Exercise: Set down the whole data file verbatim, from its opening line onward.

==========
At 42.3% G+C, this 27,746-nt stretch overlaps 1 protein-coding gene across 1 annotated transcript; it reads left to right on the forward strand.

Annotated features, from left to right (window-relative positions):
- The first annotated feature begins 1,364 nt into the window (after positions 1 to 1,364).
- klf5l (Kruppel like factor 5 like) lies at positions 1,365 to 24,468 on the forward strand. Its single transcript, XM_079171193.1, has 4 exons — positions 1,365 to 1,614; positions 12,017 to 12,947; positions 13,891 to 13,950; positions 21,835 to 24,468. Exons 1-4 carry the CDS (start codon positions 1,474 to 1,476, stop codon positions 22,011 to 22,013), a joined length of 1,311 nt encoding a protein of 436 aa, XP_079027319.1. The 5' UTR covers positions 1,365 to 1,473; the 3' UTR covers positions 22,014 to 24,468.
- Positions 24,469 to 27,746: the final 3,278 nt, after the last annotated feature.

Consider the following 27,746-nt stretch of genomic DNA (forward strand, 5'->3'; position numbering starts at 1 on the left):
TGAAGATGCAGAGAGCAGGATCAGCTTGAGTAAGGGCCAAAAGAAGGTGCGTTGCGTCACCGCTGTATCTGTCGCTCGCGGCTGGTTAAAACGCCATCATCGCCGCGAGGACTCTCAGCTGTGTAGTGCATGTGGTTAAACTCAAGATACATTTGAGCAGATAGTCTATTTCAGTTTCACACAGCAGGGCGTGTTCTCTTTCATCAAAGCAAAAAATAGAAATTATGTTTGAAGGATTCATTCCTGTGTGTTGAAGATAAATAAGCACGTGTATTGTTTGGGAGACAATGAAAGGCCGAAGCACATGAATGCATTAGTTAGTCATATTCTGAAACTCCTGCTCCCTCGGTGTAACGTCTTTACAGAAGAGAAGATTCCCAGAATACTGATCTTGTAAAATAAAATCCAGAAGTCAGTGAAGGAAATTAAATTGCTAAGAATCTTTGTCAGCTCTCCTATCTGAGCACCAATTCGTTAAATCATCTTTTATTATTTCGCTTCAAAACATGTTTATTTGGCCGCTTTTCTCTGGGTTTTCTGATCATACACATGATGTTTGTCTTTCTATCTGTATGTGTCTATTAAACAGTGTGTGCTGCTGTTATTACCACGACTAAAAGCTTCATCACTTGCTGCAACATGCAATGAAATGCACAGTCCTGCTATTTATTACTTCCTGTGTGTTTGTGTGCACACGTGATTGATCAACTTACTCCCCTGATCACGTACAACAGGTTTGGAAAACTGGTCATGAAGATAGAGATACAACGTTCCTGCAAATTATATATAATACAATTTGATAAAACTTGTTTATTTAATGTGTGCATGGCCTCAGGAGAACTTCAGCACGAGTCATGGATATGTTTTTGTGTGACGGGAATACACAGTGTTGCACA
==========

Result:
At 42.3% G+C, this 27,746-nt stretch overlaps 1 protein-coding gene across 1 annotated transcript; it reads left to right on the forward strand.

Annotated features, from left to right (window-relative positions):
- The first annotated feature begins 1,364 nt into the window (after positions 1 to 1,364).
- klf5l (Kruppel like factor 5 like) lies at positions 1,365 to 24,468 on the forward strand. Its single transcript, XM_079171193.1, has 4 exons — positions 1,365 to 1,614; positions 12,017 to 12,947; positions 13,891 to 13,950; positions 21,835 to 24,468. Exons 1-4 carry the CDS (start codon positions 1,474 to 1,476, stop codon positions 22,011 to 22,013), a joined length of 1,311 nt encoding a protein of 436 aa, XP_079027319.1. The 5' UTR covers positions 1,365 to 1,473; the 3' UTR covers positions 22,014 to 24,468.
- Positions 24,469 to 27,746: the final 3,278 nt, after the last annotated feature.

Consider the following 27,746-nt stretch of genomic DNA (forward strand, 5'->3'; position numbering starts at 1 on the left):
TGAAGATGCAGAGAGCAGGATCAGCTTGAGTAAGGGCCAAAAGAAGGTGCGTTGCGTCACCGCTGTATCTGTCGCTCGCGGCTGGTTAAAACGCCATCATCGCCGCGAGGACTCTCAGCTGTGTAGTGCATGTGGTTAAACTCAAGATACATTTGAGCAGATAGTCTATTTCAGTTTCACACAGCAGGGCGTGTTCTCTTTCATCAAAGCAAAAAATAGAAATTATGTTTGAAGGATTCATTCCTGTGTGTTGAAGATAAATAAGCACGTGTATTGTTTGGGAGACAATGAAAGGCCGAAGCACATGAATGCATTAGTTAGTCATATTCTGAAACTCCTGCTCCCTCGGTGTAACGTCTTTACAGAAGAGAAGATTCCCAGAATACTGATCTTGTAAAATAAAATCCAGAAGTCAGTGAAGGAAATTAAATTGCTAAGAATCTTTGTCAGCTCTCCTATCTGAGCACCAATTCGTTAAATCATCTTTTATTATTTCGCTTCAAAACATGTTTATTTGGCCGCTTTTCTCTGGGTTTTCTGATCATACACATGATGTTTGTCTTTCTATCTGTATGTGTCTATTAAACAGTGTGTGCTGCTGTTATTACCACGACTAAAAGCTTCATCACTTGCTGCAACATGCAATGAAATGCACAGTCCTGCTATTTATTACTTCCTGTGTGTTTGTGTGCACACGTGATTGATCAACTTACTCCCCTGATCACGTACAACAGGTTTGGAAAACTGGTCATGAAGATAGAGATACAACGTTCCTGCAAATTATATATAATACAATTTGATAAAACTTGTTTATTTAATGTGTGCATGGCCTCAGGAGAACTTCAGCACGAGTCATGGATATGTTTTTGTGTGACGGGAATACACAGTGTTGCACA